You have reached out, asking me why you should remain Catholic in the light of such abuse of power. Why stay in an institution with a hierarchy so unhealthy and untouchable? Your questions are valid, and time and again I have typed out to you that I don't have a simple answer. Others have their own. Some have said they could never leave the Eucharist. Some have said they want to be the ones fighting within the system for justice and change. Some have said they simply have nowhere else to go.

These are all good reasons to stay, but they're not exactly mine and they might not be yours either.  I don't think it's my place to convince you not to leave; that is neither a role I feel responsible for nor one I am willing to take on. You are free. But I suppose it's only fair to explain to you why I am still here.

I came into the Catholic Church four years ago alongside my husband. We had both left the respective denominations we'd been born into and after giving our formative college and post-college years to nondenominational evangelicalism, we had finally walked away from that theology as well. We'd attended an Anglican church for a while and loved it but couldn't reconcile raising a black son in a stream of Christianity so very white.

But what on paper might look like a process of elimination, in lived experience felt more like a divine drawing. A mysterious, cosmic God tugged on my heart through Catholicism in a way entirely unfamiliar to me. The richness of thought in every possible corner of theology and humanity impressed me. The social teaching inspired me. The liturgy enchanted me. The saints fascinated me. The view of suffering healed me. The Eucharist mystified me.

There were serious mental and theological hurdles to be overcome. But in the end, a friend of ours said it best: "I don't love everything about Catholicism, but everything I love is Catholic."

Even today, being asked why I became Catholic is one of my least favorite questions to answer. How do I succinctly summarize something so complex and uniquely mystical? Readers frequently request I write a "conversion story" blog post, but my conversion is unfinished and a story can never quite capture a symbol. I don't know how to explain the sensuality of my Catholic faith, and if I tried you might get hung up on my choice of the word sensuality.

It's just here; just here in my gut. I'm Catholic. Maybe not in the way your mom or priest is. Maybe not in the way the blogger next door is. But in my own way, which is all that Christ has ever asked of me. Catholicism is a tent big enough for every manner of person, which is weird and wonderful and perhaps what makes it the only place I could ever fit.

But I promised to tell you why I'm staying, not why I came in the first place. It's true that I have by now explored nearly every possible expression of Christianity; Catholicism was in some ways the last stop. I have no interest in living a life of faith devoid of a Body—an individualistic faith is wholly unappealing to me—and I'm running low on options after that mad rush for a spiritual crash pad I did as I turned the corner on 30. Still, there are always alternatives, and that one church downtown seems pretty darn great.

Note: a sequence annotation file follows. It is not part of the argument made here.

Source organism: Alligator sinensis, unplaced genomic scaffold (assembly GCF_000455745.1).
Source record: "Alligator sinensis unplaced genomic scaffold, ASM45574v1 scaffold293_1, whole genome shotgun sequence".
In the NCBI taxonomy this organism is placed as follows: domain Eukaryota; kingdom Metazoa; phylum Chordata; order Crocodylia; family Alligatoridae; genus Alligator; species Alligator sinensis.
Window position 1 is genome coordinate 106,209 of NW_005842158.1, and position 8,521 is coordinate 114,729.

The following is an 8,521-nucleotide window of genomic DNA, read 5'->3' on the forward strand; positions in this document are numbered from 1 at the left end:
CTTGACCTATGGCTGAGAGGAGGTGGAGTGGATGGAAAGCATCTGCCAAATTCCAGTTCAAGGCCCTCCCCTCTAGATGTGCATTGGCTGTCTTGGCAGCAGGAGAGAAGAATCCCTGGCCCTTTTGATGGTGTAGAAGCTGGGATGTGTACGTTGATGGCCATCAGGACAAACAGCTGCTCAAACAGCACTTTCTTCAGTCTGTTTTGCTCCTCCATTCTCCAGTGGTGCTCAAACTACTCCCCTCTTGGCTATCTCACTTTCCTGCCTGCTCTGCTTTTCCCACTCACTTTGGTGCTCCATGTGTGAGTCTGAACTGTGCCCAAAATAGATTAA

But I'm not leaving. And here's why:

I'm staying because it is normal to dialogue with Buddhism here.
Because a woman can write about her menstrual blood and Saint Agnes here.
Because the Incarnation makes brothers of people who are radically different. And sometimes the Church brings us together.
Because sometimes, not very often, once in a blue moon, heaven comes here.
Because we're unafraid of gore and death and Halloween here.
I'm staying because others of different religions are telling me it is worth it.
I'm staying because Jean Vanier changed my heart.
Because the Catholic Worker changed my life.
I'm staying because we embrace evolution.
I'm staying because Flannery O'Connor is so damn weird.
And because we do myth better than anyone.
I'm staying because my priest has done stand up comedy—and it was actually funny. (I deeply regret not having a link for you.)
Because we have the best heroes.
And the best parties.
I'm staying because Nuns On the Bus exists.
Because I cried the first time I read a Brian Doyle essay.
Because of book lists like this. And this.
Because conservative writers fearlessly lost their jobs for speaking out against Trump.
I'm staying because I can follow both Catholic Women Speak and Blessed Is She, and I don't have to choose between them.
Because it's the largest humanitarian organization in the world.

I'm staying Catholic because these are the people I want to be with. Catholicism isn't a hierarchy or a structure or even an institution to me. It's these people. These mysteries. This activism. This mysticism. This otherness.

I don't love everything about Catholicism—especially not right now—but everything I love is Catholic. And it always will be.

Living in Solidarity with Those We Serve